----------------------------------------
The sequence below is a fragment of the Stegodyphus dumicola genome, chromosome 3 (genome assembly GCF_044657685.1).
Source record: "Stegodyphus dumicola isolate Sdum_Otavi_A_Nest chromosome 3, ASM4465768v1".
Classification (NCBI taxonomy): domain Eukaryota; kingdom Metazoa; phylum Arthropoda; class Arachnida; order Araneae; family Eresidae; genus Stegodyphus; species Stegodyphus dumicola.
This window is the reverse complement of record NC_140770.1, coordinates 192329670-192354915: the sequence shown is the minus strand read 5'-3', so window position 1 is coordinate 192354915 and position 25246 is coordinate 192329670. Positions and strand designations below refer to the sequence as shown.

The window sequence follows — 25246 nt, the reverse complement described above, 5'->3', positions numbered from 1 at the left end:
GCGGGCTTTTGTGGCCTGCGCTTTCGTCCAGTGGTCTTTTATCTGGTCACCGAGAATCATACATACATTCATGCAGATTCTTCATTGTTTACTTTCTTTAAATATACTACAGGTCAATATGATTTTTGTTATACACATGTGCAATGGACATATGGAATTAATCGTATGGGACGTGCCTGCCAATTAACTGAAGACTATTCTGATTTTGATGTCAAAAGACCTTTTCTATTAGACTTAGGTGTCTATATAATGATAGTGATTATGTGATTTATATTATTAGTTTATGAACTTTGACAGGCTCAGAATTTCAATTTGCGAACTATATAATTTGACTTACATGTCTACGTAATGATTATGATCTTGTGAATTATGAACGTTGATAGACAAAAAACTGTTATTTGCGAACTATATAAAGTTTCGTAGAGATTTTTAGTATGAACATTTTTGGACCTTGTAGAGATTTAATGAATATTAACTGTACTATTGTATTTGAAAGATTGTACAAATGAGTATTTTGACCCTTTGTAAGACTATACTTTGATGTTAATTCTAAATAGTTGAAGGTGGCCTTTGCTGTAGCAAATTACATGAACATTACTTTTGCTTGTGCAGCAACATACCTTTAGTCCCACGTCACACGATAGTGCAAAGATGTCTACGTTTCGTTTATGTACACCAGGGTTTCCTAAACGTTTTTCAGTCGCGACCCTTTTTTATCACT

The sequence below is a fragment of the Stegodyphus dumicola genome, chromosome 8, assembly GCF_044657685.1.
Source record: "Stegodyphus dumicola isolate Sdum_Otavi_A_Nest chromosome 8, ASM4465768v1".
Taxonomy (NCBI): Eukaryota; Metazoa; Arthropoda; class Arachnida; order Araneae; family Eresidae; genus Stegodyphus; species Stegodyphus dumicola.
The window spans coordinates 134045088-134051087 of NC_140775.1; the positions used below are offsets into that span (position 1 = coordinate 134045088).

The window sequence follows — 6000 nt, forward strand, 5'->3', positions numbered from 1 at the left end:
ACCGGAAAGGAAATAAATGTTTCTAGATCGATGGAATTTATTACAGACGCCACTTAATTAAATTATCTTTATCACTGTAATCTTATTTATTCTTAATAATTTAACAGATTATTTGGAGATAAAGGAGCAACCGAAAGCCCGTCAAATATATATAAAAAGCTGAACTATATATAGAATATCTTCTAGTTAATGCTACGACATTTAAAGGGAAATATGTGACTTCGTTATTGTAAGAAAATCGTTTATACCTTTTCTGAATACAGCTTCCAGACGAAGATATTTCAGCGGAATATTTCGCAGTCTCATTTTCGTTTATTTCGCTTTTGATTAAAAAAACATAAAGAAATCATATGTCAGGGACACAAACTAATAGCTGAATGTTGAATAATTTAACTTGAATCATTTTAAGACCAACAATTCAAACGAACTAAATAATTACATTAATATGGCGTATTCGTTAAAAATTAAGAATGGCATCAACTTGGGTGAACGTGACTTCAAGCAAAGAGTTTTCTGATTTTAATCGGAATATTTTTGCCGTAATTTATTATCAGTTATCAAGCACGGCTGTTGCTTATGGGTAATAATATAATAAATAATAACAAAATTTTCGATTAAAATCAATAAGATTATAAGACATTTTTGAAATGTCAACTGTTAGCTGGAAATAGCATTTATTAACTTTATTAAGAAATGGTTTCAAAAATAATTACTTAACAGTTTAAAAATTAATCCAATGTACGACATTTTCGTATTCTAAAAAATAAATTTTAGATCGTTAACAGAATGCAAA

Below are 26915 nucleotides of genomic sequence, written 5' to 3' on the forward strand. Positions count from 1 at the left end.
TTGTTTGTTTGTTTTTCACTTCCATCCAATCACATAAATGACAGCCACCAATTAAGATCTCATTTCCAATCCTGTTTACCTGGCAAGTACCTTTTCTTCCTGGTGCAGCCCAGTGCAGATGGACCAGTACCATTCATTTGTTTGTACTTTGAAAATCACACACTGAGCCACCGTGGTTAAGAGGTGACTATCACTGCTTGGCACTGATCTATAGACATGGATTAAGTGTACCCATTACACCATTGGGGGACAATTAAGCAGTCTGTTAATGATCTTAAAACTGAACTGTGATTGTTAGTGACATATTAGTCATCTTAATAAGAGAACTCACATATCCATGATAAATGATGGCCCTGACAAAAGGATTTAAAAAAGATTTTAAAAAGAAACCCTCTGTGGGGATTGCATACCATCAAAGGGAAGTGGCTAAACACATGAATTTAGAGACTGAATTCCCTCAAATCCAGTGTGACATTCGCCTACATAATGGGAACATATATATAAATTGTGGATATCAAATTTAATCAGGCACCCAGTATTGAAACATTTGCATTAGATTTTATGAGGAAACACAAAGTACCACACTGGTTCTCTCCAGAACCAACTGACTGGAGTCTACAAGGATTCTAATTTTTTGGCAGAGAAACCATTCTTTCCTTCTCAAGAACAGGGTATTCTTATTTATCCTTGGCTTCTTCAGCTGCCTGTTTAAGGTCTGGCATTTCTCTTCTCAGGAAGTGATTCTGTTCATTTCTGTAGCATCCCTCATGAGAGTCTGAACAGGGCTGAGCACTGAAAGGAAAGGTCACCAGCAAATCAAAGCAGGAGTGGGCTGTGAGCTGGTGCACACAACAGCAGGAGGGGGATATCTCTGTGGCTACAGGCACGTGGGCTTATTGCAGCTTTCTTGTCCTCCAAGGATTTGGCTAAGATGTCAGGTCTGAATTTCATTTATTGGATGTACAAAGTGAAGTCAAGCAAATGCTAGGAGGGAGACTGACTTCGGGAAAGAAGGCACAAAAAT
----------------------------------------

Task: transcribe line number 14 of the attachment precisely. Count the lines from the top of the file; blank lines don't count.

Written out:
TTGTTTGTTTGTTTTTCACTTCCATCCAATCACATAAATGACAGCCACCAATTAAGATCTCATTTCCAATCCTGTTTACCTGGCAAGTACCTTTTCTTCCTGGTGCAGCCCAGTGCAGATGGACCAGTACCATTCATTTGTTTGTACTTTGAAAATCACACACTGAGCCACCGTGGTTAAGAGGTGACTATCACTGCTTGGCACTGATCTATAGACATGGATTAAGTGTACCCATTACACCATTGGGGGACAATTAAGCAGTCTGTTAATGATCTTAAAACTGAACTGTGATTGTTAGTGACATATTAGTCATCTTAATAAGAGAACTCACATATCCATGATAAATGATGGCCCTGACAAAAGGATTTAAAAAAGATTTTAAAAAGAAACCCTCTGTGGGGATTGCATACCATCAAAGGGAAGTGGCTAAACACATGAATTTAGAGACTGAATTCCCTCAAATCCAGTGTGACATTCGCCTACATAATGGGAACATATATATAAATTGTGGATATCAAATTTAATCAGGCACCCAGTATTGAAACATTTGCATTAGATTTTATGAGGAAACACAAAGTACCACACTGGTTCTCTCCAGAACCAACTGACTGGAGTCTACAAGGATTCTAATTTTTTGGCAGAGAAACCATTCTTTCCTTCTCAAGAACAGGGTATTCTTATTTATCCTTGGCTTCTTCAGCTGCCTGTTTAAGGTCTGGCATTTCTCTTCTCAGGAAGTGATTCTGTTCATTTCTGTAGCATCCCTCATGAGAGTCTGAACAGGGCTGAGCACTGAAAGGAAAGGTCACCAGCAAATCAAAGCAGGAGTGGGCTGTGAGCTGGTGCACACAACAGCAGGAGGGGGATATCTCTGTGGCTACAGGCACGTGGGCTTATTGCAGCTTTCTTGTCCTCCAAGGATTTGGCTAAGATGTCAGGTCTGAATTTCATTTATTGGATGTACAAAGTGAAGTCAAGCAAATGCTAGGAGGGAGACTGACTTCGGGAAAGAAGGCACAAAAAT